PRETORIA, South Africa -- Oscar Pistorius' defense tried to show Friday that his girlfriend was still falling as she was hit by the last of the shots that killed her and not sitting holding her arms over her head to protect herself, as prosecutors have argued.
A ballistics expert called by Pistorius' defense at his murder trial testified that Reeva Steenkamp was falling back in a toilet cubicle in the double-amputee athlete's home when she was hit in the head by the last of the four bullets Pistorius fired through the cubicle door.
"She was not sitting yet when the last shot was fired," expert Wollie Wolmarans testified.
Wolmarans' testimony contradicted evidence given by the prosecution's police ballistics expert who said Steenkamp was sitting on a magazine rack and desperately protecting her head with her arms when the last shot struck her.
Both sides say the first shot likely hit Steenkamp in the right hip as she was standing behind the door, causing her to fall.
The painstaking debate over detail reflects the defense's efforts to show that Steenkamp was not arguing with Pistorius after fleeing from him when she was shot in the predawn hours of Feb. 14, 2013 -- as the prosecution contends.
Pistorius, 27, is charged with premeditated murder for Steenkamp's shooting death. He says the killing was accidental because he mistook her for a dangerous intruder about to come out of the cubicle and attack him. The runner held his thumbs in his ears at times in the courtroom when Wolmarans talked about Steenkamp's fatal wounds.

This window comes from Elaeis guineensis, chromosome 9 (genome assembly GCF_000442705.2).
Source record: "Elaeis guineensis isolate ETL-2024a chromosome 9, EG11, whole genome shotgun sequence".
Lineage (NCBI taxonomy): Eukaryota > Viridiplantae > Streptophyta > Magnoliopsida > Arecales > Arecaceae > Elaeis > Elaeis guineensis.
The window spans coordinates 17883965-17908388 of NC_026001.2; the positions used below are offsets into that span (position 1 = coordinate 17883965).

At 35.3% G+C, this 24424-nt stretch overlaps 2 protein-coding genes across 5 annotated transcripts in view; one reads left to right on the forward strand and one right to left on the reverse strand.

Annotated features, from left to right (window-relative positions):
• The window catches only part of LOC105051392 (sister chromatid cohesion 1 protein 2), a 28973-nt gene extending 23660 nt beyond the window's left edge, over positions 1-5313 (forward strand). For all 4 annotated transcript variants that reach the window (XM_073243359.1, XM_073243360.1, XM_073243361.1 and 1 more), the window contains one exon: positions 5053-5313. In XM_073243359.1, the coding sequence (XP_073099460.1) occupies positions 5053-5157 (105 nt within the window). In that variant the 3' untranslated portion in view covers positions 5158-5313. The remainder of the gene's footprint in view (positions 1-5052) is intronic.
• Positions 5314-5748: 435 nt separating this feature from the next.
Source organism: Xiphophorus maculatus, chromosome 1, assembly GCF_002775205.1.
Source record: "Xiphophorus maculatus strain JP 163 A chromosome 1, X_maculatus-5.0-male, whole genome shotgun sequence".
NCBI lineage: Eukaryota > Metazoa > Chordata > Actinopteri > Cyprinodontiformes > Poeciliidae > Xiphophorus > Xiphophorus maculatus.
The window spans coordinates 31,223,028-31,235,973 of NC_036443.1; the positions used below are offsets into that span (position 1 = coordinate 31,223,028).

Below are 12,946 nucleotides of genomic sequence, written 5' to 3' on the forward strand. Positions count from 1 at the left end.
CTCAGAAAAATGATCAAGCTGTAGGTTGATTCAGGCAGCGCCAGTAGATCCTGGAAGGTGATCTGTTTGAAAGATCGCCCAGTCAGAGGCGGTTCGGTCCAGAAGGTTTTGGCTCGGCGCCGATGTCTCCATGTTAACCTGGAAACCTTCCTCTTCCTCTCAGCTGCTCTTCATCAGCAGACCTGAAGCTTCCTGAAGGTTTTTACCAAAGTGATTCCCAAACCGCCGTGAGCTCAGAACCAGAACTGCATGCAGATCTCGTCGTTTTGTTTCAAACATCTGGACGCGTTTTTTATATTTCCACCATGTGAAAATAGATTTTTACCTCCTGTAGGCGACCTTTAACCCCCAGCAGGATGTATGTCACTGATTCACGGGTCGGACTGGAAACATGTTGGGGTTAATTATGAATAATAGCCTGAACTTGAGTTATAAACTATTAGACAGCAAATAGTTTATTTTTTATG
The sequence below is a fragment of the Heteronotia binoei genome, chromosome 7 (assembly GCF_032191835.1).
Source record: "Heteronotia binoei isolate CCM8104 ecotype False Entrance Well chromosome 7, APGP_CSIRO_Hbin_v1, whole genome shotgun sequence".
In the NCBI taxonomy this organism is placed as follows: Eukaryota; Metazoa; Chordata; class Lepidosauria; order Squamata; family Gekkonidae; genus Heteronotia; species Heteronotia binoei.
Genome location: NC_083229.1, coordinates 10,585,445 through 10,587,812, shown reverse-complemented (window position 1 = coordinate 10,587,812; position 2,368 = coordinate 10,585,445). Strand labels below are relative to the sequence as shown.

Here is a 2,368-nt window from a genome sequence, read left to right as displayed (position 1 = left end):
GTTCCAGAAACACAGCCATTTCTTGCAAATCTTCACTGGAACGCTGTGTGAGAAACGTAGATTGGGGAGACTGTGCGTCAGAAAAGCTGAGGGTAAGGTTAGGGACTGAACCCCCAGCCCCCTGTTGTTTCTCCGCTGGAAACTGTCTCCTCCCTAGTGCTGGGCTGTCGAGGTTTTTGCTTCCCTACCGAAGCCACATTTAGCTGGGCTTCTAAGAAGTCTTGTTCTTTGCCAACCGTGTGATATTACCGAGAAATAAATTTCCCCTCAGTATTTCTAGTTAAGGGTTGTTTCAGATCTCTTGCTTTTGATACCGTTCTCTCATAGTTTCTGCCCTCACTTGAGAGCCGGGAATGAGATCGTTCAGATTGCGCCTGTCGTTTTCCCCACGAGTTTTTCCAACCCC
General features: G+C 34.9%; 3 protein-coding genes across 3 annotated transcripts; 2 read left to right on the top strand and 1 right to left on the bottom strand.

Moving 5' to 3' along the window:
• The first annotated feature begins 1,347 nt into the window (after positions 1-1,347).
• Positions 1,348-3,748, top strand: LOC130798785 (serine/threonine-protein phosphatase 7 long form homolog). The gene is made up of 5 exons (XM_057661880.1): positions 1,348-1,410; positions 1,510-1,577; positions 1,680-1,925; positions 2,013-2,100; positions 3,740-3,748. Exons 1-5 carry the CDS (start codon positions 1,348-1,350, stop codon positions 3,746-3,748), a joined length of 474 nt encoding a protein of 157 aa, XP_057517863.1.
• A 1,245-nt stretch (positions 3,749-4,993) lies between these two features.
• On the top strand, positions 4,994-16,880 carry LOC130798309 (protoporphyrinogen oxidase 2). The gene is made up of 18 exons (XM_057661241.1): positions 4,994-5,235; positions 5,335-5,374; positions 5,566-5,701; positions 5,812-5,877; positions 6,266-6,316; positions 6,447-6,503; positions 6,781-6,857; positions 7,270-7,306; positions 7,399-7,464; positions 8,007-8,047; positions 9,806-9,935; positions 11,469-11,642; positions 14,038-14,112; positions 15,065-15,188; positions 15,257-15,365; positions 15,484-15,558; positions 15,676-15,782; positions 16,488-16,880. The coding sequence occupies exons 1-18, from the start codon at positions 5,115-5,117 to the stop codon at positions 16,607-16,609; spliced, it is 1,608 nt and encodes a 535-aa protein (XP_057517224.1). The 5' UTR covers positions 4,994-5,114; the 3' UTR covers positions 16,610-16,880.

Wolmarans, who was testifying for the second day at Pistorius' trial, also said it was his opinion that the four shots were fired in "fast succession," apparently supporting Pistorius' contention that he shot rapidly and in panic after thinking there was an intruder in the cubicle.
The prosecution believes there could have been a gap between the first and the following three shots, arguing Pistorius fired with deliberate intent to kill.
Prosecutor Gerrie Nel argued that Wolmarans' opinion about Steenkamp's position when she suffered some of the gunshot wounds didn't make sense, with Nel citing the small size of the toilet cubicle and blood and tissue spatter on a wall and the toilet lid.
Before beginning his cross-examination, Nel invited the judge and her two assessors to leave their seats and take a closer look at a reconstruction of the toilet cubicle that has stood in the courtroom for much of the trial, and where the prosecution had prepared a display Friday.
The judge was led by the hand through the courtroom by a police officer before the police's ballistics expert sprayed a substance into the reconstructed cubicle. Red laser beams became visible in the exhibit to show possible bullet trajectories. Judge Thokozile Masipa, dressed in her traditional red robe, pointed with her finger into the cubicle at one point and appeared to ask Nel a question.
Judge Masipa will deliver a verdict because South Africa does not have trial by jury. Pistorius faces 25 years to life in prison if convicted on the premeditated murder charge.
Information from The Associated Press was used in this report.